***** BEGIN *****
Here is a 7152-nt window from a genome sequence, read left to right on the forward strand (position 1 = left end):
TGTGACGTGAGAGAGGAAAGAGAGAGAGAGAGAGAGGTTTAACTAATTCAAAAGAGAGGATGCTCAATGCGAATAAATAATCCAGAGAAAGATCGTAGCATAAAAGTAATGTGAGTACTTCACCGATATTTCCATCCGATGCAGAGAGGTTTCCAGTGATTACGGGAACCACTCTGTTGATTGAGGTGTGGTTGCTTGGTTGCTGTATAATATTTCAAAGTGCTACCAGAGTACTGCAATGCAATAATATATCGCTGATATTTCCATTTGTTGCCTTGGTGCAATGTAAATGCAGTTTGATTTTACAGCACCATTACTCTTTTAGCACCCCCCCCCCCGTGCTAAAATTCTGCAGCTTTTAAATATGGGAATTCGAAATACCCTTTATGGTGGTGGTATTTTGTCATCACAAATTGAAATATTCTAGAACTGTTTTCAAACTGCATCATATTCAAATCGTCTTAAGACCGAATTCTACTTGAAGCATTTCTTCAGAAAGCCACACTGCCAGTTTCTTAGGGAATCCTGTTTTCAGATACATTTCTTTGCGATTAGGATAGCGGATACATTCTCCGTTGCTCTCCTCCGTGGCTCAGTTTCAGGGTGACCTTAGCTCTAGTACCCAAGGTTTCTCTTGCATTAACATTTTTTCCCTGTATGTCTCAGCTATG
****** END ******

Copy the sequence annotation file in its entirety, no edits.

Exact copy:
Here is a 7152-nt window from a genome sequence, read left to right on the forward strand (position 1 = left end):
TGTGACGTGAGAGAGGAAAGAGAGAGAGAGAGAGAGGTTTAACTAATTCAAAAGAGAGGATGCTCAATGCGAATAAATAATCCAGAGAAAGATCGTAGCATAAAAGTAATGTGAGTACTTCACCGATATTTCCATCCGATGCAGAGAGGTTTCCAGTGATTACGGGAACCACTCTGTTGATTGAGGTGTGGTTGCTTGGTTGCTGTATAATATTTCAAAGTGCTACCAGAGTACTGCAATGCAATAATATATCGCTGATATTTCCATTTGTTGCCTTGGTGCAATGTAAATGCAGTTTGATTTTACAGCACCATTACTCTTTTAGCACCCCCCCCCCCGTGCTAAAATTCTGCAGCTTTTAAATATGGGAATTCGAAATACCCTTTATGGTGGTGGTATTTTGTCATCACAAATTGAAATATTCTAGAACTGTTTTCAAACTGCATCATATTCAAATCGTCTTAAGACCGAATTCTACTTGAAGCATTTCTTCAGAAAGCCACACTGCCAGTTTCTTAGGGAATCCTGTTTTCAGATACATTTCTTTGCGATTAGGATAGCGGATACATTCTCCGTTGCTCTCCTCCGTGGCTCAGTTTCAGGGTGACCTTAGCTCTAGTACCCAAGGTTTCTCTTGCATTAACATTTTTTCCCTGTATGTCTCAGCTATG